The Inconvenient Indian: One Book One Northwestern

Date Film Time
4/7 The Exiles FREE 7 pm
4/21 Navajo Talking Picture FREE 7 pm
4/28 Atanarjuat: The Fast Runner FREE 7 pm

One Book One Northwestern’s 2015-16 selection, Thomas King’s The Inconvenient Indian, offers a penetrating, provocative look at the history of North American Indian-white relations in North America. It focuses on government efforts to remove and relocate Native peoples and white efforts to exterminate and assimilate them. Block Cinema has put together a three-film series that is meant to challenge audience’s perspectives on Native American bodies on screen. These three films are presented from the perspective of Native people in the Americas: contemporary USA in The Exiles and Navajo Talking Picture, and 11th century Canada in Atanarjuat: The Fast Runner.

The Exiles

Thursday, April 7, 2016 7:00 PM FREE
(Kent MacKenzie, 1961, USA, 35mm, 72 min.)

This once-forgotten masterpiece is a sensitive and unvarnished day-in-the-life look at a group of young native transplants living in the Bunker Hill district of Los Angeles and is based on Mackenzie’s interviews with the film’s cast. Homer lives with his pregnant wife, Yvonne, in a crowded apartment. The film follows him as he abandons Yvonne at a movie for a night of thrills and debauchery with his friend Tommy. The two wander the city at night in search of fights, poker games, and escape from their troubles. Documenting the sights and sounds of 1960s Los Angeles—since lost to urban development—Mackenzie explores the lives of these urban Native Americans while creating one of the key early works of American new wave cinema. The Exiles “deserves to be ranked with John Cassavetes's Shadows.”—Jonathan Rosenbaum, Chicago Reader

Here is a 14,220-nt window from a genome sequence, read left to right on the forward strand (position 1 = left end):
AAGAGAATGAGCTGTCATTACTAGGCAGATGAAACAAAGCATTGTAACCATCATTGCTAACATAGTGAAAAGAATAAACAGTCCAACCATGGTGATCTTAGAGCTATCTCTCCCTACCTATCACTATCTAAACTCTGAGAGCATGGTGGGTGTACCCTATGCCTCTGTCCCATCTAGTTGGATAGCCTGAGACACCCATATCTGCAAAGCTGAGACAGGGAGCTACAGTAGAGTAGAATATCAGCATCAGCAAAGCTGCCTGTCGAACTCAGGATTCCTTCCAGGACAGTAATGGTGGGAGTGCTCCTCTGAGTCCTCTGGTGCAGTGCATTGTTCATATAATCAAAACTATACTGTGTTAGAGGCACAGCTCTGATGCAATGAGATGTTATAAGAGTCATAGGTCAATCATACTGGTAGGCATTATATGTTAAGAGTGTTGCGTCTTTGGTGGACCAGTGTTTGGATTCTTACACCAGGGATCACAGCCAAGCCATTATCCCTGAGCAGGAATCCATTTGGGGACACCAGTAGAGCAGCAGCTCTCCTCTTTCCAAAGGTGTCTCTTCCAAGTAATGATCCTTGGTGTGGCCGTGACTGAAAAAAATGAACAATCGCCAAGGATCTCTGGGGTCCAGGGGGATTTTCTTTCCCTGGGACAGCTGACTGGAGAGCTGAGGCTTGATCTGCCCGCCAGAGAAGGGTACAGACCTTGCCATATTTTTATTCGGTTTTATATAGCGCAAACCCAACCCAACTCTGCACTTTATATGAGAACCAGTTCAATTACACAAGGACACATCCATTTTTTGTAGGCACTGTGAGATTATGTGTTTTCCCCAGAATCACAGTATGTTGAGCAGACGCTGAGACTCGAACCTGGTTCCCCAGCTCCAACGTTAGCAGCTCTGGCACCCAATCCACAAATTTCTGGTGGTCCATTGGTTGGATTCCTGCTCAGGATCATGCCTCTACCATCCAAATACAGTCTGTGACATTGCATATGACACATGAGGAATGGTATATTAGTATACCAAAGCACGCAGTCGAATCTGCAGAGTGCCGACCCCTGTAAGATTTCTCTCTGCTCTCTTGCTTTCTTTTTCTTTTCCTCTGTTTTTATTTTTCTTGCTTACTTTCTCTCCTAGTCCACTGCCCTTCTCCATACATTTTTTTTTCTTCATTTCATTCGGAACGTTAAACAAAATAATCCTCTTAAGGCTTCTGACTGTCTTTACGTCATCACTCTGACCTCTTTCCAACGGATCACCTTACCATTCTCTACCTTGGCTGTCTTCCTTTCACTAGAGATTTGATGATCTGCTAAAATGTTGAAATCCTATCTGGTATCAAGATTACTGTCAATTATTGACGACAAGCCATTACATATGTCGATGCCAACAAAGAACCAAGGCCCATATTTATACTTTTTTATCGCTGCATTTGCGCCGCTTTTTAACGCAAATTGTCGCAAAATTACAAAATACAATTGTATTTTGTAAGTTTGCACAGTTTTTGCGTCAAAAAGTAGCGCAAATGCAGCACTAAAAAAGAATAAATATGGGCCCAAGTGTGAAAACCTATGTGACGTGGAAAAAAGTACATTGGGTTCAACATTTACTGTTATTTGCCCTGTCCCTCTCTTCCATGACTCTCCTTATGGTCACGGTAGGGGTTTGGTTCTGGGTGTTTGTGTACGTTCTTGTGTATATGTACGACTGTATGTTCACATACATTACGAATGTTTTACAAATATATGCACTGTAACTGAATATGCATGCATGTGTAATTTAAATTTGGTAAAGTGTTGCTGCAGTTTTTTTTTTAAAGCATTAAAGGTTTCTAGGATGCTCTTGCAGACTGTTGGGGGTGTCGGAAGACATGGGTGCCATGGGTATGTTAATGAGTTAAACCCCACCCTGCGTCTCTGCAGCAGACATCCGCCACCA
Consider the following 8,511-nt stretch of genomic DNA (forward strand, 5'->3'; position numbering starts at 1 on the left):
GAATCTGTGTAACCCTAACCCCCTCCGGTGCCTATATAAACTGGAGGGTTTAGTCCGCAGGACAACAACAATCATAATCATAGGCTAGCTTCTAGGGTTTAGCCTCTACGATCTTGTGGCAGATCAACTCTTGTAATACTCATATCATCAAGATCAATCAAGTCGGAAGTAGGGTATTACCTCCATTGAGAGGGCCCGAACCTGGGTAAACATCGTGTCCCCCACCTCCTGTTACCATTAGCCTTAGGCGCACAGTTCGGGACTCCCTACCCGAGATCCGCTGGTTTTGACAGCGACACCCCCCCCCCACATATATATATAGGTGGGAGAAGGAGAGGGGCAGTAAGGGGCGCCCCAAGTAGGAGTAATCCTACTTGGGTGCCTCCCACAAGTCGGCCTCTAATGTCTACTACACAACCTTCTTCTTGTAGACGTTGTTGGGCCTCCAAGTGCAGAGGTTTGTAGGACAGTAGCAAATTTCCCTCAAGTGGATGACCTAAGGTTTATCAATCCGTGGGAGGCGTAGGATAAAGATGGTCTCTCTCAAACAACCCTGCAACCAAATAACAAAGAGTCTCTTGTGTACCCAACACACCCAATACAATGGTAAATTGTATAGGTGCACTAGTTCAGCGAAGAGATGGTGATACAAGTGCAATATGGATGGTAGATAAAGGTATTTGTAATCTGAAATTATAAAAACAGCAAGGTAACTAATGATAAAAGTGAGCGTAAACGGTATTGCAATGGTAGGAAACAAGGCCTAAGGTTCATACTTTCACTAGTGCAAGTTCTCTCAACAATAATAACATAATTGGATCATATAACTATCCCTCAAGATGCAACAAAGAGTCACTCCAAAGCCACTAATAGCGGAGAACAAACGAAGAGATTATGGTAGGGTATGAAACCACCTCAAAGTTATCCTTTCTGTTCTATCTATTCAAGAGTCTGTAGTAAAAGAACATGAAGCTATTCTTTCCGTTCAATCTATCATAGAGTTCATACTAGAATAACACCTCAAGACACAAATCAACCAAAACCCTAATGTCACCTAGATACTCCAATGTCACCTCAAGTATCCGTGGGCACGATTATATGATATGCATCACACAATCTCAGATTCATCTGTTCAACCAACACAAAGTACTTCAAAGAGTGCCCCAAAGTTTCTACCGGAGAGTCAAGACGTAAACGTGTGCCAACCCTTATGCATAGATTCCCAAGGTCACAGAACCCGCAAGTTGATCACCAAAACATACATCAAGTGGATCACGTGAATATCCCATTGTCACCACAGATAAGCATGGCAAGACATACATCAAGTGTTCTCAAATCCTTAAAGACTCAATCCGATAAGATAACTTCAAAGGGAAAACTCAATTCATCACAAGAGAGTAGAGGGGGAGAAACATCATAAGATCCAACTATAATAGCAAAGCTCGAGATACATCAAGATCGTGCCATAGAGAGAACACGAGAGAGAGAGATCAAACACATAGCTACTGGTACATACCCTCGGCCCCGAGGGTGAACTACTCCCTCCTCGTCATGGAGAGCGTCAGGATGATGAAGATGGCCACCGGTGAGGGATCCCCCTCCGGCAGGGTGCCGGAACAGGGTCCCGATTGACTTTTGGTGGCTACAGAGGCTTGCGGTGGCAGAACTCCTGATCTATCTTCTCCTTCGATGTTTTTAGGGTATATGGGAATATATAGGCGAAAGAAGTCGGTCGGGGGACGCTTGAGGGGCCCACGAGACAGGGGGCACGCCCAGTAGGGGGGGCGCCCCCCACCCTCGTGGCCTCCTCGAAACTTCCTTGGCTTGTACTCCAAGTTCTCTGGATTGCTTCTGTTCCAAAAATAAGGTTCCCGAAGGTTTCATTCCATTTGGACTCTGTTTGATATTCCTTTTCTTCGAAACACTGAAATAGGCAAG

Navajo Talking Picture

Thursday, April 21, 2016 7:00 PM FREE
(Arlene Bowman, 1985, USA, DVD, 40 min.)

The first-person documentary Navajo Talking Picture follows director Arlene Bowman, an assimilated Navajo film student at UCLA, as she attempts to document her grandmother’s traditional way of life on a reservation. Playing the roles of director, narrator, and subject, Bowman faces a language barrier and direct objection from her grandmother, who sees the filming as a violation of her privacy. Navajo Talking Picture questions the notion of what it means to be a cultural outsider, as generations of Navajo grapple with the complexities of documenting their disappearing heritage.

Atanarjuat: The Fast Runner

Thursday, April 28, 2016 7:00 PM FREE
(Zacharias Kunuk, 2001, Canada, digital, 172 min.)

A contemporary classic and a milestone in native representation on screen, Atanarjuat: The Fast Runner is the first feature film performed entirely in Inuktitut. Based on an Inuit legend, Atanarjuat is an epic tale, set in the distant past, of love, rivalry, betrayal, and murder. The film was celebrated by international audiences, but, more importantly, also by the traditional indigenous community it depicts, who financed and supported its production. “Austere and violent, the movie is also touched by humor and sensuality, and full of unforgettable images of the blinding Arctic landscape.”—A.O. Scott, New York Times